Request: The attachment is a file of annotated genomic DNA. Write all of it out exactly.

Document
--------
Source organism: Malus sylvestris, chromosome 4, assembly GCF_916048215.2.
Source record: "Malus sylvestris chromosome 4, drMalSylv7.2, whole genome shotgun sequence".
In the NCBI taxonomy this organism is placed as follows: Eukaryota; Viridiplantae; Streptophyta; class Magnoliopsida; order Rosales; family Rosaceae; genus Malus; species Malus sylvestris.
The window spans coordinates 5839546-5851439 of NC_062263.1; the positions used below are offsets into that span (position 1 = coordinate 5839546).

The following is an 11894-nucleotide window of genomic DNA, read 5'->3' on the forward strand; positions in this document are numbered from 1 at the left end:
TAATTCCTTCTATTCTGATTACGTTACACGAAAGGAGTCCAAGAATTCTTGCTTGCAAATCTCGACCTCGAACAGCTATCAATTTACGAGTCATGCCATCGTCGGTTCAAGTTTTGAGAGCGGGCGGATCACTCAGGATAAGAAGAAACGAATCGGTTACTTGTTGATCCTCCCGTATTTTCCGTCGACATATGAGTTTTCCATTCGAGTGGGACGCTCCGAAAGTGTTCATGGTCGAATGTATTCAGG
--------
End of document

Source organism: Malus sylvestris, chromosome 4, assembly GCF_916048215.2.
Source record: "Malus sylvestris chromosome 4, drMalSylv7.2, whole genome shotgun sequence".
In the NCBI taxonomy this organism is placed as follows: Eukaryota; Viridiplantae; Streptophyta; class Magnoliopsida; order Rosales; family Rosaceae; genus Malus; species Malus sylvestris.
The window spans coordinates 5839546-5851439 of NC_062263.1; the positions used below are offsets into that span (position 1 = coordinate 5839546).

The following is an 11894-nucleotide window of genomic DNA, read 5'->3' on the forward strand; positions in this document are numbered from 1 at the left end:
TAATTCCTTCTATTCTGATTACGTTACACGAAAGGAGTCCAAGAATTCTTGCTTGCAAATCTCGACCTCGAACAGCTATCAATTTACGAGTCATGCCATCGTCGGTTCAAGTTTTGAGAGCGGGCGGATCACTCAGGATAAGAAGAAACGAATCGGTTACTTGTTGATCCTCCCGTATTTTCCGTCGACATATGAGTTTTCCATTCGAGTGGGACGCTCCGAAAGTGTTCATGGTCGAATGTATTCAGG